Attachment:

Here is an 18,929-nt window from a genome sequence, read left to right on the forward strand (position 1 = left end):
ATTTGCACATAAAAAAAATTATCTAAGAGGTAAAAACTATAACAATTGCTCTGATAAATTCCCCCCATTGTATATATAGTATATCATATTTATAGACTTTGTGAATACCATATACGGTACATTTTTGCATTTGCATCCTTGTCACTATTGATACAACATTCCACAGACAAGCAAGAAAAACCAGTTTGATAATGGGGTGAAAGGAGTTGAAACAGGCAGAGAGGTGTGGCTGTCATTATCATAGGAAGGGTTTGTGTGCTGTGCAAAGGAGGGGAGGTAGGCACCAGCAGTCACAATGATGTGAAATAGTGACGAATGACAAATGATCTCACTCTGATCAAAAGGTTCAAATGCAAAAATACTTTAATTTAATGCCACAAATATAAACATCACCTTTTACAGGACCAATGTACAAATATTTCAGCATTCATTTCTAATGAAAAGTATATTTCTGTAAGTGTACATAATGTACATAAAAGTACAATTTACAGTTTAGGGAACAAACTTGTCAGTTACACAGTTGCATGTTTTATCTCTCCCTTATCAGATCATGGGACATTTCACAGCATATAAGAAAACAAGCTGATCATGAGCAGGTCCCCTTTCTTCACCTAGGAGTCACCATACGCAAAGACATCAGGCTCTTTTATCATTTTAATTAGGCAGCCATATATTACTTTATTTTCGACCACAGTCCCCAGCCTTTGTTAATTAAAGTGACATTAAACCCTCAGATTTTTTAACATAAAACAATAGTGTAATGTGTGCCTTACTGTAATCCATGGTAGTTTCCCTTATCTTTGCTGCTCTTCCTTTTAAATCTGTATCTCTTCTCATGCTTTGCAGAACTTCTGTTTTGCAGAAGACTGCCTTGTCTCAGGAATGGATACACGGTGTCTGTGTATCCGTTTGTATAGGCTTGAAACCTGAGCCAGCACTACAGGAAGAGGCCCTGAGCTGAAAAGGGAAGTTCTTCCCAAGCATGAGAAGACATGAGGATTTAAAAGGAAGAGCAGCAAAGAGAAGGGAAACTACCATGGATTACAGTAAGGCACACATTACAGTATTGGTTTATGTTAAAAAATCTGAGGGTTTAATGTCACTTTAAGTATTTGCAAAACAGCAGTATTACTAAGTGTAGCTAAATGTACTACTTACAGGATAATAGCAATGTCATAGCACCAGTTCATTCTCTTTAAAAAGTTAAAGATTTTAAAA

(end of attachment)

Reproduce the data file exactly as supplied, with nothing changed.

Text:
Here is an 18,929-nt window from a genome sequence, read left to right on the forward strand (position 1 = left end):
ATTTGCACATAAAAAAAATTATCTAAGAGGTAAAAACTATAACAATTGCTCTGATAAATTCCCCCCATTGTATATATAGTATATCATATTTATAGACTTTGTGAATACCATATACGGTACATTTTTGCATTTGCATCCTTGTCACTATTGATACAACATTCCACAGACAAGCAAGAAAAACCAGTTTGATAATGGGGTGAAAGGAGTTGAAACAGGCAGAGAGGTGTGGCTGTCATTATCATAGGAAGGGTTTGTGTGCTGTGCAAAGGAGGGGAGGTAGGCACCAGCAGTCACAATGATGTGAAATAGTGACGAATGACAAATGATCTCACTCTGATCAAAAGGTTCAAATGCAAAAATACTTTAATTTAATGCCACAAATATAAACATCACCTTTTACAGGACCAATGTACAAATATTTCAGCATTCATTTCTAATGAAAAGTATATTTCTGTAAGTGTACATAATGTACATAAAAGTACAATTTACAGTTTAGGGAACAAACTTGTCAGTTACACAGTTGCATGTTTTATCTCTCCCTTATCAGATCATGGGACATTTCACAGCATATAAGAAAACAAGCTGATCATGAGCAGGTCCCCTTTCTTCACCTAGGAGTCACCATACGCAAAGACATCAGGCTCTTTTATCATTTTAATTAGGCAGCCATATATTACTTTATTTTCGACCACAGTCCCCAGCCTTTGTTAATTAAAGTGACATTAAACCCTCAGATTTTTTAACATAAAACAATAGTGTAATGTGTGCCTTACTGTAATCCATGGTAGTTTCCCTTATCTTTGCTGCTCTTCCTTTTAAATCTGTATCTCTTCTCATGCTTTGCAGAACTTCTGTTTTGCAGAAGACTGCCTTGTCTCAGGAATGGATACACGGTGTCTGTGTATCCGTTTGTATAGGCTTGAAACCTGAGCCAGCACTACAGGAAGAGGCCCTGAGCTGAAAAGGGAAGTTCTTCCCAAGCATGAGAAGACATGAGGATTTAAAAGGAAGAGCAGCAAAGAGAAGGGAAACTACCATGGATTACAGTAAGGCACACATTACAGTATTGGTTTATGTTAAAAAATCTGAGGGTTTAATGTCACTTTAAGTATTTGCAAAACAGCAGTATTACTAAGTGTAGCTAAATGTACTACTTACAGGATAATAGCAATGTCATAGCACCAGTTCATTCTCTTTAAAAAGTTAAAGATTTTAAAA